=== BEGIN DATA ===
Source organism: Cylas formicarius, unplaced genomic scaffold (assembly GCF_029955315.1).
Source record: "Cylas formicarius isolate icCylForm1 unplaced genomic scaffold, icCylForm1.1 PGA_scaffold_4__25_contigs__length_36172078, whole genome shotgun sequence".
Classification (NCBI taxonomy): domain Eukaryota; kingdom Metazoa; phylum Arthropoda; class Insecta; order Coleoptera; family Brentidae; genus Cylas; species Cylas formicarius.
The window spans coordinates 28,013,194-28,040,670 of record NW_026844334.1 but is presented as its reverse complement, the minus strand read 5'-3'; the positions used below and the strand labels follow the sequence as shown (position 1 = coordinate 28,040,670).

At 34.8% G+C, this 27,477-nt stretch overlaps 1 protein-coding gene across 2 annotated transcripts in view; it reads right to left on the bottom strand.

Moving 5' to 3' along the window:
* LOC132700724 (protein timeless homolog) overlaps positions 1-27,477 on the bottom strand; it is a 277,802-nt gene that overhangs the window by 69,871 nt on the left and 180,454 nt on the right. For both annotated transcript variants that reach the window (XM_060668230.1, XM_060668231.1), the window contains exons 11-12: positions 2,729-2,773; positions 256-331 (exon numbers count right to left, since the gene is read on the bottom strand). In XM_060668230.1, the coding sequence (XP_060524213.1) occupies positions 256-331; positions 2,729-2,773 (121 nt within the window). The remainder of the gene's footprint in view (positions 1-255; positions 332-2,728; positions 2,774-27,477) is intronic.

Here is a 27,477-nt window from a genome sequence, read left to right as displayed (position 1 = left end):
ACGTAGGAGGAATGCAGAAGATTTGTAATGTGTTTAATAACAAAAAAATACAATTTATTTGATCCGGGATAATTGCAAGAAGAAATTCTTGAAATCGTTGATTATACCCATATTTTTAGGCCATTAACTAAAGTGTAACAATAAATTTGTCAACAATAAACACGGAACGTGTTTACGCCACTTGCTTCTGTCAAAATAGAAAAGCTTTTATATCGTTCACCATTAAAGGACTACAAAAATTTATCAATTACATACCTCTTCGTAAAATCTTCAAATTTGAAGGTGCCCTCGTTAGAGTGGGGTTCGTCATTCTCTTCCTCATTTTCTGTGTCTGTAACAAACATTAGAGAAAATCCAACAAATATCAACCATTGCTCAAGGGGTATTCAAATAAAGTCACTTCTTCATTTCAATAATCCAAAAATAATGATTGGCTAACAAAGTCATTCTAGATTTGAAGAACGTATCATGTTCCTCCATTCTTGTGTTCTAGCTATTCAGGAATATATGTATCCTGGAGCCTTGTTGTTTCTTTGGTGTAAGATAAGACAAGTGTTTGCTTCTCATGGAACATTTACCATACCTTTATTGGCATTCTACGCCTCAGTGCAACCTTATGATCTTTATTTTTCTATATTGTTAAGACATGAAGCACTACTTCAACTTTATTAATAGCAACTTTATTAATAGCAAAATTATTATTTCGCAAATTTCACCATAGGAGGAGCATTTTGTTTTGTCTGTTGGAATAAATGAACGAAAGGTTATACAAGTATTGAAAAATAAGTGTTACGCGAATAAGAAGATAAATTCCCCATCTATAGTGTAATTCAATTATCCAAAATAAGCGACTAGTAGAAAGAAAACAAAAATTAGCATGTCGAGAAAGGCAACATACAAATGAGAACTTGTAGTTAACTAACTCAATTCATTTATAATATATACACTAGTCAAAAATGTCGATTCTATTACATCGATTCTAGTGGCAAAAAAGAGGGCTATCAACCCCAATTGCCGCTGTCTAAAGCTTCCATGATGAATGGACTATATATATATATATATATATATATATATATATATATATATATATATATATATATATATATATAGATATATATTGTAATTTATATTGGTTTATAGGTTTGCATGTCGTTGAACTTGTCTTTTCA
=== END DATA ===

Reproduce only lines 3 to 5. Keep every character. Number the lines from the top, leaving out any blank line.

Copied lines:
Classification (NCBI taxonomy): domain Eukaryota; kingdom Metazoa; phylum Arthropoda; class Insecta; order Coleoptera; family Brentidae; genus Cylas; species Cylas formicarius.
The window spans coordinates 28,013,194-28,040,670 of record NW_026844334.1 but is presented as its reverse complement, the minus strand read 5'-3'; the positions used below and the strand labels follow the sequence as shown (position 1 = coordinate 28,040,670).

At 34.8% G+C, this 27,477-nt stretch overlaps 1 protein-coding gene across 2 annotated transcripts in view; it reads right to left on the bottom strand.